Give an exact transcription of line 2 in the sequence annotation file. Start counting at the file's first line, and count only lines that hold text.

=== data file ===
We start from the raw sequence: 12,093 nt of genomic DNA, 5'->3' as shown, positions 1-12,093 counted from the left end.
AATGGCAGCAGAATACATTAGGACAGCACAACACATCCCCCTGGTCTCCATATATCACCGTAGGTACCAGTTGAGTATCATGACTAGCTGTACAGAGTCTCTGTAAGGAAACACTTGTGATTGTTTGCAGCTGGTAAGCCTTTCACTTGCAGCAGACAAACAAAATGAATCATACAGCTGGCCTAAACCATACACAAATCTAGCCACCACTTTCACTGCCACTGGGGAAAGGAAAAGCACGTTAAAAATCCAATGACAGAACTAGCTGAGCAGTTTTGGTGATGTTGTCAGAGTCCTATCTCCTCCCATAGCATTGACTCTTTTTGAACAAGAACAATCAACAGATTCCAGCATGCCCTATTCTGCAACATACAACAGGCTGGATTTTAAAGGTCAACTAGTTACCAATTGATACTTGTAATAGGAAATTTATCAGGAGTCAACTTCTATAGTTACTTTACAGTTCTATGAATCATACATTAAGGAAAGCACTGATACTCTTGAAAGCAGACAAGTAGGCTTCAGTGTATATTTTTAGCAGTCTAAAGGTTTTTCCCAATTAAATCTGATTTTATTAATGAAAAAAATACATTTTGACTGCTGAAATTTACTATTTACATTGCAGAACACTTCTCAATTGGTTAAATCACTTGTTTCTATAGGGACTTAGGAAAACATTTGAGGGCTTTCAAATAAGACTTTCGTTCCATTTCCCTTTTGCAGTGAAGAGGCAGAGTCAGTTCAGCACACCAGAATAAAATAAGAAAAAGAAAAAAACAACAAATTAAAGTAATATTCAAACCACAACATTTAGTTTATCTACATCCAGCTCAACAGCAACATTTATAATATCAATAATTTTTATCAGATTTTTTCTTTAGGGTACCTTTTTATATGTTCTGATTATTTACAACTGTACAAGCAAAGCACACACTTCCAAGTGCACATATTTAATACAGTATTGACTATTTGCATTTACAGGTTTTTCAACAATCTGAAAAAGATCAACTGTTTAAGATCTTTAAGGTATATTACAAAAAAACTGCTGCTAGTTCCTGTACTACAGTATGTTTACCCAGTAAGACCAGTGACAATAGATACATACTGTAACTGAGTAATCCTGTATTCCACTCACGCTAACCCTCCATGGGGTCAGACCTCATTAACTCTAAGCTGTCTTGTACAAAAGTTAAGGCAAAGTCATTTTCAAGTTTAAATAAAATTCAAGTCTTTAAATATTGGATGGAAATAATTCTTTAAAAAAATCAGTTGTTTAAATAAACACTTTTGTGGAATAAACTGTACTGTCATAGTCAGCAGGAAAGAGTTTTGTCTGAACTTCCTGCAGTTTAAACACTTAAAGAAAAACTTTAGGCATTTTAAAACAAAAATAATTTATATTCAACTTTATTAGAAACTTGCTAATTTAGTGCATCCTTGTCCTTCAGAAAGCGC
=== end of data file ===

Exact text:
AATGGCAGCAGAATACATTAGGACAGCACAACACATCCCCCTGGTCTCCATATATCACCGTAGGTACCAGTTGAGTATCATGACTAGCTGTACAGAGTCTCTGTAAGGAAACACTTGTGATTGTTTGCAGCTGGTAAGCCTTTCACTTGCAGCAGACAAACAAAATGAATCATACAGCTGGCCTAAACCATACACAAATCTAGCCACCACTTTCACTGCCACTGGGGAAAGGAAAAGCACGTTAAAAATCCAATGACAGAACTAGCTGAGCAGTTTTGGTGATGTTGTCAGAGTCCTATCTCCTCCCATAGCATTGACTCTTTTTGAACAAGAACAATCAACAGATTCCAGCATGCCCTATTCTGCAACATACAACAGGCTGGATTTTAAAGGTCAACTAGTTACCAATTGATACTTGTAATAGGAAATTTATCAGGAGTCAACTTCTATAGTTACTTTACAGTTCTATGAATCATACATTAAGGAAAGCACTGATACTCTTGAAAGCAGACAAGTAGGCTTCAGTGTATATTTTTAGCAGTCTAAAGGTTTTTCCCAATTAAATCTGATTTTATTAATGAAAAAAATACATTTTGACTGCTGAAATTTACTATTTACATTGCAGAACACTTCTCAATTGGTTAAATCACTTGTTTCTATAGGGACTTAGGAAAACATTTGAGGGCTTTCAAATAAGACTTTCGTTCCATTTCCCTTTTGCAGTGAAGAGGCAGAGTCAGTTCAGCACACCAGAATAAAATAAGAAAAAGAAAAAAACAACAAATTAAAGTAATATTCAAACCACAACATTTAGTTTATCTACATCCAGCTCAACAGCAACATTTATAATATCAATAATTTTTATCAGATTTTTTCTTTAGGGTACCTTTTTATATGTTCTGATTATTTACAACTGTACAAGCAAAGCACACACTTCCAAGTGCACATATTTAATACAGTATTGACTATTTGCATTTACAGGTTTTTCAACAATCTGAAAAAGATCAACTGTTTAAGATCTTTAAGGTATATTACAAAAAAACTGCTGCTAGTTCCTGTACTACAGTATGTTTACCCAGTAAGACCAGTGACAATAGATACATACTGTAACTGAGTAATCCTGTATTCCACTCACGCTAACCCTCCATGGGGTCAGACCTCATTAACTCTAAGCTGTCTTGTACAAAAGTTAAGGCAAAGTCATTTTCAAGTTTAAATAAAATTCAAGTCTTTAAATATTGGATGGAAATAATTCTTTAAAAAAATCAGTTGTTTAAATAAACACTTTTGTGGAATAAACTGTACTGTCATAGTCAGCAGGAAAGAGTTTTGTCTGAACTTCCTGCAGTTTAAACACTTAAAGAAAAACTTTAGGCATTTTAAAACAAAAATAATTTATATTCAACTTTATTAGAAACTTGCTAATTTAGTGCATCCTTGTCCTTCAGAAAGCGC